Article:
The present disclosure provides a system and method for temporarily impeding movement of the machine or one or more machine implements by commanding a “lockout” or “stand down” of the machine 10. Such command to lockout or stand down the machine 10 can be automated or initiated by the operator. In an example, the machine 10 can be configured such that the lockout or stand down process is automatically initiated when an obstacle is detected within a defined distance of the machine or when an operator exits the cab 22 while the machine 10 is still running. In another example, the lockout or stand down process can be commanded by the operator or commanded remotely when, for example, the machine 10 is to undergo service. Once the lockout is commanded, the machine and one or more implements of the machine can remain stationary at the position each of them was in prior to the lock out command. For example, if the bed 26 was in a raised position, or partially raised, the bed 26 can remain in that position during the lockout. The control system enables the implement to remain in this position until the lockout is released. This is described further below in reference to FIG. 4.

As used herein, the terms “lockout”, “locked out” and “locking out” refer to an operational state of the machine 10 in which the machine or one or more implements of the machine 10 are prevented from moving or causing movement of another machine component. The term “lockout” is used interchangeably herein with the term “stand down”.

FIG. 2 illustrates a control system 50 for locking out a construction machine or one or more implements of the construction machine. For illustrative purposes, the control system 50 is described for locking out the machine 10 of FIG. 1. It is recognized that the control system 50 is applicable to other types of machines within the scope of the present disclosure.

The control system 50 can include an electronic control module (ECM) 52 configured for communication with the operator interface 28 inside the operator cab 22. In an example, the operator interface 28 can be an electronic control panel. The operator interface 28 can receive user inputs and communicate such user inputs to the ECM 52. The ECM 52 can relay outputs to the operator interface 28. In an example, such outputs can be displayed for the operator on the operator interface 28.

The machine 10 can have one or more electronic control units, which can include the ECM 52. The ECM 52 can be an embedded system that controls machine electrical systems and/or other subsystems of the machine. The ECM 52 can be communicatively connected to other components of the machine and configured to send and receive data, sensor or other analog signals, and other information between various other electronic control units of the machine.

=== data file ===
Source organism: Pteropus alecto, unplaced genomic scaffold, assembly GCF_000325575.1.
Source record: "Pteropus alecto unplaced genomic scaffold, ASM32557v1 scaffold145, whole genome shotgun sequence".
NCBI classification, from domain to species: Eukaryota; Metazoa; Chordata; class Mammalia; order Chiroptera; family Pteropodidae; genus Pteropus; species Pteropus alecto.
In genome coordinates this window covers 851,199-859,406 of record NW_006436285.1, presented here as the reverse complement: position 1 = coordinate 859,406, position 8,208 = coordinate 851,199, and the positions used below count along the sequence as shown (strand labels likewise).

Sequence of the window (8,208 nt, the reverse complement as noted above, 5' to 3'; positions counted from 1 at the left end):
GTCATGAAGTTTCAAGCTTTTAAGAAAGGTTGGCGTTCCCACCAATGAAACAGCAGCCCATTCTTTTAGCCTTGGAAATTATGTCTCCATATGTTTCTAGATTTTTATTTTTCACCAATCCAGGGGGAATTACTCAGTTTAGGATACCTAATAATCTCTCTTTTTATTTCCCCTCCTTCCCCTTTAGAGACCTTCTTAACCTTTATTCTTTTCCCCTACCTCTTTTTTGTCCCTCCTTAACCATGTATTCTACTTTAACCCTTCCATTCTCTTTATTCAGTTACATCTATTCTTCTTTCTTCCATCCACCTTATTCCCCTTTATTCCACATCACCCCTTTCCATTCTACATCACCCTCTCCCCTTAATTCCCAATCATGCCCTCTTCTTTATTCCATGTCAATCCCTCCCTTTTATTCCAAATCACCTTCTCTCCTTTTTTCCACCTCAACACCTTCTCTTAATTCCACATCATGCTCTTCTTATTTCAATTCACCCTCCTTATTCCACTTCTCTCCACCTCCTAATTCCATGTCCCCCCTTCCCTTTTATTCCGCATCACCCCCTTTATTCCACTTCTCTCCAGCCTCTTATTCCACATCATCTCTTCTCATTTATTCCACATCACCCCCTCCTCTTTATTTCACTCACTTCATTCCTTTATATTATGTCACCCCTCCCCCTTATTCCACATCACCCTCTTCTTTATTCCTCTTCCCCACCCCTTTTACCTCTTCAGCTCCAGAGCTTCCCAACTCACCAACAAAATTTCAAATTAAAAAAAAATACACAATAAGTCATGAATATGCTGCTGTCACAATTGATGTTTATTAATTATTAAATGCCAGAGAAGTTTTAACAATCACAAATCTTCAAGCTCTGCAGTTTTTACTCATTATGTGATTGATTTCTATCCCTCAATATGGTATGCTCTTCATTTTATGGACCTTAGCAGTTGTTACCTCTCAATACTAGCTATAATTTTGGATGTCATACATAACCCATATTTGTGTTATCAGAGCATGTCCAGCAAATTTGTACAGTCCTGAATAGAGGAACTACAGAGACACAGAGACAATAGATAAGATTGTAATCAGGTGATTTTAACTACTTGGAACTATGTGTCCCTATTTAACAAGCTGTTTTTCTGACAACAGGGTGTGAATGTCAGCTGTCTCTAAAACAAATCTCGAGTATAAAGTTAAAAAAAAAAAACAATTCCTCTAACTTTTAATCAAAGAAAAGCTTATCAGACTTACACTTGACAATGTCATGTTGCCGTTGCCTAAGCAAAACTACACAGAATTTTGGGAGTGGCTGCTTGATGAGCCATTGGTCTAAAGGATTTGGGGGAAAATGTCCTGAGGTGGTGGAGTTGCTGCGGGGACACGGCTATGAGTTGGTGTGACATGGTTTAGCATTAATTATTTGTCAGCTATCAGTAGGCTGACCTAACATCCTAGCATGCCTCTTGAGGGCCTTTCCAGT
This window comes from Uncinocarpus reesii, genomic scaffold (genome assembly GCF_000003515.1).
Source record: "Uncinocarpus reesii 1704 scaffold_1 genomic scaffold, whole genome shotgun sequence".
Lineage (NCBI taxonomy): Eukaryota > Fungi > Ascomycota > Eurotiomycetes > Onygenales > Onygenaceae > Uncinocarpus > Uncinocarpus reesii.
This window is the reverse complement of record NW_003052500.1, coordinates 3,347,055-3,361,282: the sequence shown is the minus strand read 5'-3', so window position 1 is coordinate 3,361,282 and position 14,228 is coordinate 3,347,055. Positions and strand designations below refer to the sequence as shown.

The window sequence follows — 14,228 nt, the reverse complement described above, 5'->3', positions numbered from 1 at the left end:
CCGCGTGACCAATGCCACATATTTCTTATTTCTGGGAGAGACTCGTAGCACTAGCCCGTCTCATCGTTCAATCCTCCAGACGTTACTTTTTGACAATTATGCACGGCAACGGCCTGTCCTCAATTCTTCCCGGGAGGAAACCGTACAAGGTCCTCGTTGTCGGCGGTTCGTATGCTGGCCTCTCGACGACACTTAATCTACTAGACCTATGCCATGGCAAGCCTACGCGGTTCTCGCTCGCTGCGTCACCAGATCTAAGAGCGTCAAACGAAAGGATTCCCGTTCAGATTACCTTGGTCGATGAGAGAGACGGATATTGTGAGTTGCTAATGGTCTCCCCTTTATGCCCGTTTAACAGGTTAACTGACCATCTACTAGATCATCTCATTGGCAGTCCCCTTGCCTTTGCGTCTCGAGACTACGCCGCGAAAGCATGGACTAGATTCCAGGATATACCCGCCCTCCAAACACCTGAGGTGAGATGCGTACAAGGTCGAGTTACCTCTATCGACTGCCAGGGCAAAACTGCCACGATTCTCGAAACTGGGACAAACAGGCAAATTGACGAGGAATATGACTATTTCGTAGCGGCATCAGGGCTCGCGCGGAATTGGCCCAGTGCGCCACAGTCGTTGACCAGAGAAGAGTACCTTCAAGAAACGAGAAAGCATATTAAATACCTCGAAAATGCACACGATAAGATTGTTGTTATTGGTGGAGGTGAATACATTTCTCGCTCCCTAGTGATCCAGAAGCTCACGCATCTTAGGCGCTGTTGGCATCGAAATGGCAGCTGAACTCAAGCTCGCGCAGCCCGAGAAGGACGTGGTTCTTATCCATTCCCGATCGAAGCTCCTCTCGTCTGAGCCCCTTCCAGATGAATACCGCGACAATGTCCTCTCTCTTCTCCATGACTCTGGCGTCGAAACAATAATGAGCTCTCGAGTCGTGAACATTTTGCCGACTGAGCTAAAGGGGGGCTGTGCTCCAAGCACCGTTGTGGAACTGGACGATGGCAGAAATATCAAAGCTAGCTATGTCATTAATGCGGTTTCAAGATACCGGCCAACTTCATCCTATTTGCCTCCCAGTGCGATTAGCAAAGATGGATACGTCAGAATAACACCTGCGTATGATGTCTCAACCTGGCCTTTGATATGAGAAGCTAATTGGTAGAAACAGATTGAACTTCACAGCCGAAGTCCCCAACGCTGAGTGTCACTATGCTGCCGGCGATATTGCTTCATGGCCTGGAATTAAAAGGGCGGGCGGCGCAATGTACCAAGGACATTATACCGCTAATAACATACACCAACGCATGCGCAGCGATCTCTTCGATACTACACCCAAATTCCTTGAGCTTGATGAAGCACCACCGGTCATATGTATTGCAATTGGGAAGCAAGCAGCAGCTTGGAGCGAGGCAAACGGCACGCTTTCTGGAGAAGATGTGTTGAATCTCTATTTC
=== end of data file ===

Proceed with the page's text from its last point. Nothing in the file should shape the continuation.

In an example, the ECM 52 can be the main control unit of the machine. In an example and as shown in FIG. 2, the control system 50 can include additional electronic control units, such as, for example, a transmission controller 54, a chassis controller 56, an engine controller 58, and a brake/steering controller 60, each of which can have two-way communication with the ECM 52. The brake/steering controller 60 can be in communication with one or more steering sensors 62 configured to receive a steering signal from the steering mechanism 23 of the machine 10 and send a signal to the brake/steering controller 60. The transmission controller 54 can be in communication with one or more speed sensors 64 configured for sensing a ground speed of the machine 10. The engine controller 58 can be in communication with one or more speed sensors 66 configured for sensing an engine speed of the machine 10. The brake/steering controller 60 can also receive a signal from one or more braking sensors 68 regarding a braking pressure to confirm application of brakes of the machine 10. It is recognized that various other sensors can similarly be in communication with one or more of the ECM 52 and the controllers 54, 56, 58 and 60, and such other sensors can be in addition to or as an alternative to the sensors specifically shown in FIG. 2.